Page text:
Audits into the Queensland and Victorian governments’ online ICT expenditure reporting tools have found both dashboards improved transparency but their accuracy is in question.
The audits by the respective state auditors-general, released within weeks of each other, praised the ICT dashboards, which contain a detailed listing of the government’s ICT projects and expenditure, for improving transparency.
But both reviews cast doubts on the accuracy of the data being entered about projects, with the Queensland auditor finding there were 32 projects worth $161.4 million missing from the State Government’s dashboard despite meeting the guidelines for reporting.
Similarly, Victoria’s Auditor-General found there were four projects missing from the Andrews Government’s ICT dashboard, each worth at least $1 million.
Acting Victorian auditor Dave Barry said he was not “able to give assurance on the overall completeness, accuracy or integrity of the data on the dashboard” and that his probe revealed numerous “data errors.”
“A lack of documentation, or discrepancies between documentation provided and published data, were the primary reasons for inaccuracies. We found that agencies experienced particular challenges in reporting accurate information when a project was transferred between agencies,” the Victorian auditor said.
The Victorian audit, which is the first to review the effectiveness of the State Government’s dashboard, also found that reporting of projects was delayed.
“Not all projects are reported to the dashboard by agencies in a timely fashion. When we looked at the 439 projects that have been reported, we found that nearly a third were reported later than they should have been,” the report said.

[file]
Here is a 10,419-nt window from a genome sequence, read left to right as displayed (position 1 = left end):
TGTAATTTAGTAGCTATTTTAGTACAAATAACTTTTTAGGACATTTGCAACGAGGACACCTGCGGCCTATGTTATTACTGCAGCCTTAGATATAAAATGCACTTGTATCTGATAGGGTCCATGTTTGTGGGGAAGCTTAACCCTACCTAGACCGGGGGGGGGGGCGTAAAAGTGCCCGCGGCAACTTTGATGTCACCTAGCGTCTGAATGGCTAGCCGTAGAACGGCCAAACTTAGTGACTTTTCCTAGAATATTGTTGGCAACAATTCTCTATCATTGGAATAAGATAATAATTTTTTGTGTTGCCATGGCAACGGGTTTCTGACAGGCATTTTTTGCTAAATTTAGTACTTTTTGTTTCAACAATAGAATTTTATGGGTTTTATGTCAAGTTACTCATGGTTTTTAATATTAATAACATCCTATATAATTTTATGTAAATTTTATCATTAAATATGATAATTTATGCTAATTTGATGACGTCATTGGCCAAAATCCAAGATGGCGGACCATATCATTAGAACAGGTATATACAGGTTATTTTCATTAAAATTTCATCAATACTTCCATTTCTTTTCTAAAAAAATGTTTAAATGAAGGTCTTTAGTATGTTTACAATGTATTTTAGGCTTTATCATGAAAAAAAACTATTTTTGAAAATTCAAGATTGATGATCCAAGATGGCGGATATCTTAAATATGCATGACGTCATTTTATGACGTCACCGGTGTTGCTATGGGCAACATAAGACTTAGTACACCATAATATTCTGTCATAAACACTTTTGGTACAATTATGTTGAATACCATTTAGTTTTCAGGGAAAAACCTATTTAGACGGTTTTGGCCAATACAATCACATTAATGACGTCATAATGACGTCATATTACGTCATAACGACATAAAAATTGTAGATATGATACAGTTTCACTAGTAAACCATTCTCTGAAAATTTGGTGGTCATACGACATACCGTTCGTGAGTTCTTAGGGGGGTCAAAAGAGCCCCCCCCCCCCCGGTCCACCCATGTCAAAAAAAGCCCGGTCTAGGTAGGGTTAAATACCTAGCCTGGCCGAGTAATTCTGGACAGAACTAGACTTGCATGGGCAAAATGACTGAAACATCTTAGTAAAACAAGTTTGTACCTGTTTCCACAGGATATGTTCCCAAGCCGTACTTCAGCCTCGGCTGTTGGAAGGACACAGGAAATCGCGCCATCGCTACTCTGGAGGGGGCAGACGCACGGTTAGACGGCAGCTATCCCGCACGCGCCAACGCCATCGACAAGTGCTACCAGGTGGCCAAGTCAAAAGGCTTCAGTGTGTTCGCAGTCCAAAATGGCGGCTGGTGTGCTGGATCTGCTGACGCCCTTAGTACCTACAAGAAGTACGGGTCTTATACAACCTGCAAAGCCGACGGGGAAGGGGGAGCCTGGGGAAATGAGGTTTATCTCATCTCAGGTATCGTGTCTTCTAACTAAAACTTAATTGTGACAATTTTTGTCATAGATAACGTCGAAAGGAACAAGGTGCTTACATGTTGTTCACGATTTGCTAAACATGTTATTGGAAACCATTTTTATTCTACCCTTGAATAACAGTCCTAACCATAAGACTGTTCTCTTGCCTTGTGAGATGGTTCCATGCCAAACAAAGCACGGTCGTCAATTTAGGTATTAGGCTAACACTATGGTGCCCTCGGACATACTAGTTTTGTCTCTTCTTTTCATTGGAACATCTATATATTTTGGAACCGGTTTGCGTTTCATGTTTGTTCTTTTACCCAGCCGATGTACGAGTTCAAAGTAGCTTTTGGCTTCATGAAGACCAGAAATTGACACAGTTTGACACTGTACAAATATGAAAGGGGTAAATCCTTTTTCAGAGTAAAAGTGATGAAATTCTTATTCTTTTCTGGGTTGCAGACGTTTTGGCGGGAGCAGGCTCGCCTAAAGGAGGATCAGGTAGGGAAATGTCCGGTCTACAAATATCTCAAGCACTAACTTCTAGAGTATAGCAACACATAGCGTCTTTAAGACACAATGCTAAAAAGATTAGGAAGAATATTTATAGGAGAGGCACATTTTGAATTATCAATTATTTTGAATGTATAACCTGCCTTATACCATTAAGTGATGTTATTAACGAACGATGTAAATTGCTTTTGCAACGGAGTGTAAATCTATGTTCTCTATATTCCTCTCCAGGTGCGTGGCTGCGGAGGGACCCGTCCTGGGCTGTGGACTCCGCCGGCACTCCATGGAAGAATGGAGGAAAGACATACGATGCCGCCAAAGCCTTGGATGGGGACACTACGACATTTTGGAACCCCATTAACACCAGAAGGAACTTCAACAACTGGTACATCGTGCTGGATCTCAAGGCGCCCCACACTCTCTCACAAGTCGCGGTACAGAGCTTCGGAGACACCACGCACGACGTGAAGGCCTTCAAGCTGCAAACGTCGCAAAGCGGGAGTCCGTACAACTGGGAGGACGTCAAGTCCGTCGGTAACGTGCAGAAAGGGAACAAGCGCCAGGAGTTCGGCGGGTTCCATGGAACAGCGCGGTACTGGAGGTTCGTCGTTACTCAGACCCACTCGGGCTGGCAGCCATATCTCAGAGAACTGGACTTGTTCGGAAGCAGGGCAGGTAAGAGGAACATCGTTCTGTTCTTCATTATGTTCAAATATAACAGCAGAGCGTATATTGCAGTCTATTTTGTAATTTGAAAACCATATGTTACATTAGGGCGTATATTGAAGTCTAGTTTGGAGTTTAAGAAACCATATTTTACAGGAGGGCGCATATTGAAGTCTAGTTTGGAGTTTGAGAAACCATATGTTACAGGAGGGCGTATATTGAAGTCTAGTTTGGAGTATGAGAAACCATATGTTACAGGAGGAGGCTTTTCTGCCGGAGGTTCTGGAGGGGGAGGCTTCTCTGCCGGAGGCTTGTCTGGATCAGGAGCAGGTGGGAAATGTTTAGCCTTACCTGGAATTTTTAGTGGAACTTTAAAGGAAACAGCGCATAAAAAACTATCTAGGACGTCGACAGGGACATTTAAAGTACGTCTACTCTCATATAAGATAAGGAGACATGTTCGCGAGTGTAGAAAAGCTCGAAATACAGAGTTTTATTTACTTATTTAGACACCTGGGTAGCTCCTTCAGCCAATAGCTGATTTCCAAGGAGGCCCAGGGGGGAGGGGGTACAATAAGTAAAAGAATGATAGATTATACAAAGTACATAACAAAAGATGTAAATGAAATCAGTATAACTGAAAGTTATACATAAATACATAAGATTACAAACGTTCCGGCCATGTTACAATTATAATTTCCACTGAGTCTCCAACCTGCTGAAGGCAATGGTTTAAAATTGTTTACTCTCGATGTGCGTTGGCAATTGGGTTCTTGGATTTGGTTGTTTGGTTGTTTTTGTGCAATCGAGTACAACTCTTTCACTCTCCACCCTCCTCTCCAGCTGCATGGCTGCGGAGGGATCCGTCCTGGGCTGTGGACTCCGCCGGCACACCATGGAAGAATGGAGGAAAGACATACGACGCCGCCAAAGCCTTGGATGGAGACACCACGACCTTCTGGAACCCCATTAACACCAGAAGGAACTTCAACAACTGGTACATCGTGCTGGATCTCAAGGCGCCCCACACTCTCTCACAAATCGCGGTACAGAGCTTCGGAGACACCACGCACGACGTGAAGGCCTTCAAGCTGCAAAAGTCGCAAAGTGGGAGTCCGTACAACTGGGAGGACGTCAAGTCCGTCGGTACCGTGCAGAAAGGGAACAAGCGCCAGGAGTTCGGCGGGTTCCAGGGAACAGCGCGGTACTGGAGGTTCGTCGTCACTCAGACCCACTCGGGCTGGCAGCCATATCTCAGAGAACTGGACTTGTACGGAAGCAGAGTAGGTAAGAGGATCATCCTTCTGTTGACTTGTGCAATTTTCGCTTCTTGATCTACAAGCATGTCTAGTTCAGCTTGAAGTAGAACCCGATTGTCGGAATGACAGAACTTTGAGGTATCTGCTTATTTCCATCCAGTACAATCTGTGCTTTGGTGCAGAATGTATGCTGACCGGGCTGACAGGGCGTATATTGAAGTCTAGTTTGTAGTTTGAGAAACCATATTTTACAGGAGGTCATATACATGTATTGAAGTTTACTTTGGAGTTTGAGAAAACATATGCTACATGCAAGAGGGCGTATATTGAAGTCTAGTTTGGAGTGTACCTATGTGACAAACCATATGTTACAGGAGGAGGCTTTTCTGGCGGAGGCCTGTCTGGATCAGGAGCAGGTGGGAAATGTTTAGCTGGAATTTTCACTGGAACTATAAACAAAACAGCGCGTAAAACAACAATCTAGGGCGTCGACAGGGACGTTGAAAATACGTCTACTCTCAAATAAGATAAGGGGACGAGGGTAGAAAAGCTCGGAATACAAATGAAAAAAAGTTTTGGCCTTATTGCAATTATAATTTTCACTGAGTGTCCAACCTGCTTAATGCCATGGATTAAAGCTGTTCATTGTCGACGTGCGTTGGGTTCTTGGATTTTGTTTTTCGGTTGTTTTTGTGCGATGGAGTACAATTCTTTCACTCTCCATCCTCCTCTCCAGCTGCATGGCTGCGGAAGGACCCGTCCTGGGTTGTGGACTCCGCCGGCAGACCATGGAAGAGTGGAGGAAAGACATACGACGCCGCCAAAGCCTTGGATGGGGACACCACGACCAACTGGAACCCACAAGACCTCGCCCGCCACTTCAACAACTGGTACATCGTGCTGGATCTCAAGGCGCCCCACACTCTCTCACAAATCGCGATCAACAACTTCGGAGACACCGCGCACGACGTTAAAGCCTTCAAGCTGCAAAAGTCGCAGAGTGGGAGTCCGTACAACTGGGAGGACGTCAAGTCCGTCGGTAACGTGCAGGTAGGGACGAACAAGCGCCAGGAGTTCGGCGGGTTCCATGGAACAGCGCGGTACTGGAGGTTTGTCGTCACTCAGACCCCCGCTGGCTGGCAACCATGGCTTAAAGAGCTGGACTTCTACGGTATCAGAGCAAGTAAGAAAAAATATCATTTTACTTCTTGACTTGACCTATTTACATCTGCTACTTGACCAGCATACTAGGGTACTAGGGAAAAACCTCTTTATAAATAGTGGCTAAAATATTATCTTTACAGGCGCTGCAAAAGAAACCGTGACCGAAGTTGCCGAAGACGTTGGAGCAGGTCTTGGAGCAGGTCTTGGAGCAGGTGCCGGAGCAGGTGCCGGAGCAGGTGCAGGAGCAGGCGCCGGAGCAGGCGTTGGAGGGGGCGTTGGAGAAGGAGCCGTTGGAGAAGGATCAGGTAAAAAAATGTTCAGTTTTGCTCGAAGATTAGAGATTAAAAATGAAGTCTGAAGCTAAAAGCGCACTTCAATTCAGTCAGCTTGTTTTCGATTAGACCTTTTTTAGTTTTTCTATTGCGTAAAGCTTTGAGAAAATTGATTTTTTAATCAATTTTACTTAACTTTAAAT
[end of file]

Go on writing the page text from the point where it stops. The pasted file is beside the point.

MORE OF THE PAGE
Queensland auditor Brendan Worrall found “most departments” reported their data in a timely fashion.
He found there “several weaknesses” with the completeness and controls over the accuracy of the content on the dashboard, “resulting in reduced user confidence in its reliability.”
The Queensland auditor reported that departments failed to report on the projects either because they had their own publishing guidelines, a breakdown of internal processes or their own interpretation of what constitutes a “major ICT project.”
The Victorian ICT dashboard was commissioned after a 2015 audit found that state agencies didn’t have processes to report their ICT spend and raised concerns around a lack of transparency.
Similarly Queensland established its ICT dashboard in 2013 after an audit the year before identified a lack of transparency around ICT projects in the public sector.
The Victorian auditor recommended improvements to record management practices for ICT projects, amending the ICT reporting standard to include more detail about the scope of projects and identifying methods to confirm the accuracy of the reported data were among.
The Queensland auditor recommended that departments work together to publish agreed guidelines, an increase in the cost criteria for reporting and for projects funded to initiative to be reported.